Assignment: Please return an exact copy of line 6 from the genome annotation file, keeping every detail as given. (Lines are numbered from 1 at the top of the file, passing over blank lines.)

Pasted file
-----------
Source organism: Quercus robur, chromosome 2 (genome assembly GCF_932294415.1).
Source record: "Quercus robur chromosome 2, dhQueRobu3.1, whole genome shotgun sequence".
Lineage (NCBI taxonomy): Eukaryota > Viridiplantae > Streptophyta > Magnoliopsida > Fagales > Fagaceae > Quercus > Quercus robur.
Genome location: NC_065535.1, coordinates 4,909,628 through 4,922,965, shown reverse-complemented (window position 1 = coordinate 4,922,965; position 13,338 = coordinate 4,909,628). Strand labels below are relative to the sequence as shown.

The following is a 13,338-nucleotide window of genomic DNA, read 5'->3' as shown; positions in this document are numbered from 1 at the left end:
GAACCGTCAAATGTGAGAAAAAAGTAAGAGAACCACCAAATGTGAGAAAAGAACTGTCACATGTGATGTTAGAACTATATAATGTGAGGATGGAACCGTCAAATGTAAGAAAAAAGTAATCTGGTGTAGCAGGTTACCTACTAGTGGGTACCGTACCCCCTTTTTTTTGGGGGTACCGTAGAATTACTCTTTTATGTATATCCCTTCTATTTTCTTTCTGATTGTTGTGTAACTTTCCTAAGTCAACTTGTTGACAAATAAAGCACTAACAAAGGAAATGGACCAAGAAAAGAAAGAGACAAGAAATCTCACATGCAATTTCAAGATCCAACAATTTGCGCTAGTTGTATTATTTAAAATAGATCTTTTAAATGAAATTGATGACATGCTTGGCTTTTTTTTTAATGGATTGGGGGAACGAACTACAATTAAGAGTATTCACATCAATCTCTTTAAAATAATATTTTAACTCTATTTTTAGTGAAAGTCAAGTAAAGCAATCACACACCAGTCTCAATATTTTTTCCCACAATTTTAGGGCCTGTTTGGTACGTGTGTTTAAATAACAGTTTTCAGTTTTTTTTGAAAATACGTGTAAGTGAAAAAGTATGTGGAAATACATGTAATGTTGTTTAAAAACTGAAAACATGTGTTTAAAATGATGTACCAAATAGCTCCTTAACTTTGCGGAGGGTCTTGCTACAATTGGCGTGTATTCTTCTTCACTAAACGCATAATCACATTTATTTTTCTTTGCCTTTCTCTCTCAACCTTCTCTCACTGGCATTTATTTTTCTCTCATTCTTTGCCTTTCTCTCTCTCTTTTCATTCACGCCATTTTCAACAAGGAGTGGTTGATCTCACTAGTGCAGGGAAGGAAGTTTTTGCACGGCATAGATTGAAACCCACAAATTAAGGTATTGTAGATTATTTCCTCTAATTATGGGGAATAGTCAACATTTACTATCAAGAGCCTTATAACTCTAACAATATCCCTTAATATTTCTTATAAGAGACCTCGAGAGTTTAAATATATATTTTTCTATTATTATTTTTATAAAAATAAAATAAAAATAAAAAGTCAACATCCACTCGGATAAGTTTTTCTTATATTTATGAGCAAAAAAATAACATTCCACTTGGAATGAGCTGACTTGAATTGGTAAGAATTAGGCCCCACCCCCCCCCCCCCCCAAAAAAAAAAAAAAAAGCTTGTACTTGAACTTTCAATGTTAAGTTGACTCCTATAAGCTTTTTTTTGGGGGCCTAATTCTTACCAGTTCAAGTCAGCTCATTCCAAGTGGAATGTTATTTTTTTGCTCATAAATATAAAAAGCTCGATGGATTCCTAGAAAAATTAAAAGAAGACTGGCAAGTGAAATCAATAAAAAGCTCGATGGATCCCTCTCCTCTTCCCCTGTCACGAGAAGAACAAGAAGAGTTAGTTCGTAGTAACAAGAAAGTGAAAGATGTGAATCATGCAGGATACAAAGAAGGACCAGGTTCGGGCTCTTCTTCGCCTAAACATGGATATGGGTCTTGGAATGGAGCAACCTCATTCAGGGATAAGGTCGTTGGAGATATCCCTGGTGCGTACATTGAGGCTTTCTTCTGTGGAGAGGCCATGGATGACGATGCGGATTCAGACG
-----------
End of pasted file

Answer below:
GAACCGTCAAATGTGAGAAAAAAGTAAGAGAACCACCAAATGTGAGAAAAGAACTGTCACATGTGATGTTAGAACTATATAATGTGAGGATGGAACCGTCAAATGTAAGAAAAAAGTAATCTGGTGTAGCAGGTTACCTACTAGTGGGTACCGTACCCCCTTTTTTTTGGGGGTACCGTAGAATTACTCTTTTATGTATATCCCTTCTATTTTCTTTCTGATTGTTGTGTAACTTTCCTAAGTCAACTTGTTGACAAATAAAGCACTAACAAAGGAAATGGACCAAGAAAAGAAAGAGACAAGAAATCTCACATGCAATTTCAAGATCCAACAATTTGCGCTAGTTGTATTATTTAAAATAGATCTTTTAAATGAAATTGATGACATGCTTGGCTTTTTTTTTAATGGATTGGGGGAACGAACTACAATTAAGAGTATTCACATCAATCTCTTTAAAATAATATTTTAACTCTATTTTTAGTGAAAGTCAAGTAAAGCAATCACACACCAGTCTCAATATTTTTTCCCACAATTTTAGGGCCTGTTTGGTACGTGTGTTTAAATAACAGTTTTCAGTTTTTTTTGAAAATACGTGTAAGTGAAAAAGTATGTGGAAATACATGTAATGTTGTTTAAAAACTGAAAACATGTGTTTAAAATGATGTACCAAATAGCTCCTTAACTTTGCGGAGGGTCTTGCTACAATTGGCGTGTATTCTTCTTCACTAAACGCATAATCACATTTATTTTTCTTTGCCTTTCTCTCTCAACCTTCTCTCACTGGCATTTATTTTTCTCTCATTCTTTGCCTTTCTCTCTCTCTTTTCATTCACGCCATTTTCAACAAGGAGTGGTTGATCTCACTAGTGCAGGGAAGGAAGTTTTTGCACGGCATAGATTGAAACCCACAAATTAAGGTATTGTAGATTATTTCCTCTAATTATGGGGAATAGTCAACATTTACTATCAAGAGCCTTATAACTCTAACAATATCCCTTAATATTTCTTATAAGAGACCTCGAGAGTTTAAATATATATTTTTCTATTATTATTTTTATAAAAATAAAATAAAAATAAAAAGTCAACATCCACTCGGATAAGTTTTTCTTATATTTATGAGCAAAAAAATAACATTCCACTTGGAATGAGCTGACTTGAATTGGTAAGAATTAGGCCCCACCCCCCCCCCCCCCCAAAAAAAAAAAAAAAAGCTTGTACTTGAACTTTCAATGTTAAGTTGACTCCTATAAGCTTTTTTTTGGGGGCCTAATTCTTACCAGTTCAAGTCAGCTCATTCCAAGTGGAATGTTATTTTTTTGCTCATAAATATAAAAAGCTCGATGGATTCCTAGAAAAATTAAAAGAAGACTGGCAAGTGAAATCAATAAAAAGCTCGATGGATCCCTCTCCTCTTCCCCTGTCACGAGAAGAACAAGAAGAGTTAGTTCGTAGTAACAAGAAAGTGAAAGATGTGAATCATGCAGGATACAAAGAAGGACCAGGTTCGGGCTCTTCTTCGCCTAAACATGGATATGGGTCTTGGAATGGAGCAACCTCATTCAGGGATAAGGTCGTTGGAGATATCCCTGGTGCGTACATTGAGGCTTTCTTCTGTGGAGAGGCCATGGATGACGATGCGGATTCAGACG